Laurene Powell Jobs is founder and president of Emerson Collective, which uses philanthropy, impact investing, and promoting policy solutions towards initiatives such as advancing immigration policies, preserving the environment, re-envisioning the future of high school, and ending gun violence in Chicago. Powell Jobs serves as board chair of The XQ Institute and College Track, a college completion program she founded in 1997 to combat the alarming achievement gap among students of color. She also serves on the Stanford University Board of Trustees and the boards of Chicago CRED, Conservation International, and The Council on Foreign Relations. She is co-owner of The Atlantic, Anonymous Content, and Concordia Studio, and an investor in Monumental Sports & Entertainment. Powell Jobs earned her bachelor's degree in political science and economics from the University of Pennsylvania, and an MBA from Stanford University's Graduate School of Business.

Darren Walker is president of the Ford Foundation, a $13 billion social justice philanthropy with offices in the U.S. and ten global regions. For two decades, he has been a leader in the nonprofit and philanthropic sectors. Darren led the philanthropy committee that helped bring a resolution to the city of Detroit’s historic bankruptcy, and chairs the U.S. Impact Investing Alliance and the Presidents’ Council on Disability Inclusion in Philanthropy. He serves on the boards of Carnegie Hall, the High Line, VOW to End Child Marriage, Committee to Protect Journalists, National Gallery of Art, and the Smithsonian National Museum of African American History & Culture. Educated exclusively in public schools, Darren was a member of the first Head Start class in 1965 and received his bachelor’s and law degrees from The University of Texas at Austin. He has been on Time’s annual 100 Most Influential People in the World.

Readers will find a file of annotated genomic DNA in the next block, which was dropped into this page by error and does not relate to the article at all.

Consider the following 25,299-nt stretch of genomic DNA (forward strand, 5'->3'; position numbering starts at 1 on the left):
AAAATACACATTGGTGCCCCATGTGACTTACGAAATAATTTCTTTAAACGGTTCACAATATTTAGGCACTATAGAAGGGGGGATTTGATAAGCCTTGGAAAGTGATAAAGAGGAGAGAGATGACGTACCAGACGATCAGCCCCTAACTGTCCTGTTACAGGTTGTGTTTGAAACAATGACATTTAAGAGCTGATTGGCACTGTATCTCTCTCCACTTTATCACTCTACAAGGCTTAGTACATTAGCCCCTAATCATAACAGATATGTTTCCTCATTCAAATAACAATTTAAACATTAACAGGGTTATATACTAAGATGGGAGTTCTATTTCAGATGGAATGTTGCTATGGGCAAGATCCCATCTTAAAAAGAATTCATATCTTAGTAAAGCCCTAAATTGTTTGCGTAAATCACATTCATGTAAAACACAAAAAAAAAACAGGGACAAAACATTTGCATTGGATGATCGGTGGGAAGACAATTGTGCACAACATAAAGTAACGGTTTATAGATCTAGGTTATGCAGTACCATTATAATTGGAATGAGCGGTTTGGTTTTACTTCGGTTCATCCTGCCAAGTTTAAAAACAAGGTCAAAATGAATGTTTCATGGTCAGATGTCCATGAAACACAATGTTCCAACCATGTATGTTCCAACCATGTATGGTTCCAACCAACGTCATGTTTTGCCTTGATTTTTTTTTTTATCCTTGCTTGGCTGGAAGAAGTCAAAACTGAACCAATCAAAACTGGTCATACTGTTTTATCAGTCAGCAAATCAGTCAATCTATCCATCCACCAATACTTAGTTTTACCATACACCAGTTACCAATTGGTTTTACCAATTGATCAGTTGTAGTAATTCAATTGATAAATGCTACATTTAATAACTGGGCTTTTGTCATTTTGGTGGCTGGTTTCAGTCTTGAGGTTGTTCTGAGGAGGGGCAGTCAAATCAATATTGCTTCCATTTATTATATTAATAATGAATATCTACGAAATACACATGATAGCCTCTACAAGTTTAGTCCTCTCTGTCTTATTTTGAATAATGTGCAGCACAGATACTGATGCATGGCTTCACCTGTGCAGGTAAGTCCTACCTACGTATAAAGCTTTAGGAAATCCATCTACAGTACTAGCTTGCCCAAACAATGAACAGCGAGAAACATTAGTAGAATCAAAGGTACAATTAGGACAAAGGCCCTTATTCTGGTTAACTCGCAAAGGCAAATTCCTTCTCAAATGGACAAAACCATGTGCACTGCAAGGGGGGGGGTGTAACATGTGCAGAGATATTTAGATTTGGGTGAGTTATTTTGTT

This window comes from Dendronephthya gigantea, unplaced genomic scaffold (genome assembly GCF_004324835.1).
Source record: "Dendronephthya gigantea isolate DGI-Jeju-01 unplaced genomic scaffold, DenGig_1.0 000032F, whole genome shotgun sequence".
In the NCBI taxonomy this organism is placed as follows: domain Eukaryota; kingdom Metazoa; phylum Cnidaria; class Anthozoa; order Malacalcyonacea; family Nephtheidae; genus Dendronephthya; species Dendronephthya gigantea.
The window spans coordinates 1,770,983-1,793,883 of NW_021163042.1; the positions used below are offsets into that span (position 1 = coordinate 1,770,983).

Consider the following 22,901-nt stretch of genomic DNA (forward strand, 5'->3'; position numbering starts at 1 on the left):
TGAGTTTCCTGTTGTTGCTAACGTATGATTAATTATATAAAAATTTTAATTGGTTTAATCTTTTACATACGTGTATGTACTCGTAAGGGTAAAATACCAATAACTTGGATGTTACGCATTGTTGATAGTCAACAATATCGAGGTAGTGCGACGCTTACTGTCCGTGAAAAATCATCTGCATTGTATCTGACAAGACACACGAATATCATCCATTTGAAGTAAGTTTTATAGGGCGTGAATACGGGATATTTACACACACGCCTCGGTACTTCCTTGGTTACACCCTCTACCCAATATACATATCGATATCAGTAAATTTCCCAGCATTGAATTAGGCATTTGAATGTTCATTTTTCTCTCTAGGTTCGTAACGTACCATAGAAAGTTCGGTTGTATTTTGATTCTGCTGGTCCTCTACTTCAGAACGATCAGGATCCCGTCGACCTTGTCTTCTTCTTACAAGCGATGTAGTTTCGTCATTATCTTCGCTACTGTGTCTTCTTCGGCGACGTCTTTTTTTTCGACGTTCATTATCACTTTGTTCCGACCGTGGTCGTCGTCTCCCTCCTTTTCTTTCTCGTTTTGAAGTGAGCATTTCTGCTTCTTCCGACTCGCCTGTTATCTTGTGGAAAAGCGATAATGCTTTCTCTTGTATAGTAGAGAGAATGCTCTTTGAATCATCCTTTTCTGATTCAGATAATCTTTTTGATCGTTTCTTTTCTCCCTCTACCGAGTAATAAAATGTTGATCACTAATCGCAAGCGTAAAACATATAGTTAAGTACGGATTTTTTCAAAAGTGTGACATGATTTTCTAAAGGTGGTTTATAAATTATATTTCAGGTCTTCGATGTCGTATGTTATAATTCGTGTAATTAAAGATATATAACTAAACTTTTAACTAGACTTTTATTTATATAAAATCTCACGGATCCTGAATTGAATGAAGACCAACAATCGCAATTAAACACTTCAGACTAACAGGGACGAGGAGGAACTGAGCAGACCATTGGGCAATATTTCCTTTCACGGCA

The Gordon Parks Foundation supports and produces artistic and educational initiatives that advance the legacy and vision of Gordon Parks—recognized as the most significant African American photographer of the 20th century, as well as a writer, musician, and filmmaker, who used the arts to further “the common search for a better life and a better world.”

Through exhibitions, publications, and public programs organized in collaboration with national and international institutions at its exhibition space in Pleasantville, New York, the Foundation provides access to, and supports understanding of, the work and contributions of Gordon Parks for artists, scholars, students, and the public. Through its year-round educational programming and annual grant-making initiatives, the Foundation champions current and future generations of artists and humanitarians whose work carries on Parks’ legacy.


Gordon Parks, one of the greatest photographers of the twentieth century, was a humanitarian with a deep commitment to social justice. He left behind an exceptional body of work that documents American life and culture from the early 1940s into the 2000s, with a focus on race relations, poverty, civil rights, and urban life. Parks was also a distinguished composer, author, and the first African American filmmaker to helm a studio film. His celebrated artistic work includes photographs taken for the Farm Security Administration (FSA), the Office of War Information (OWI), Life, Glamour, and Ebony, as well as his literary work, including the novel The Learning Tree, which he adapted, directed, and scored as a film, and his direction of the feature film Shaft (1971). Parks’ work is held in the permanent collections of major museums across the United States.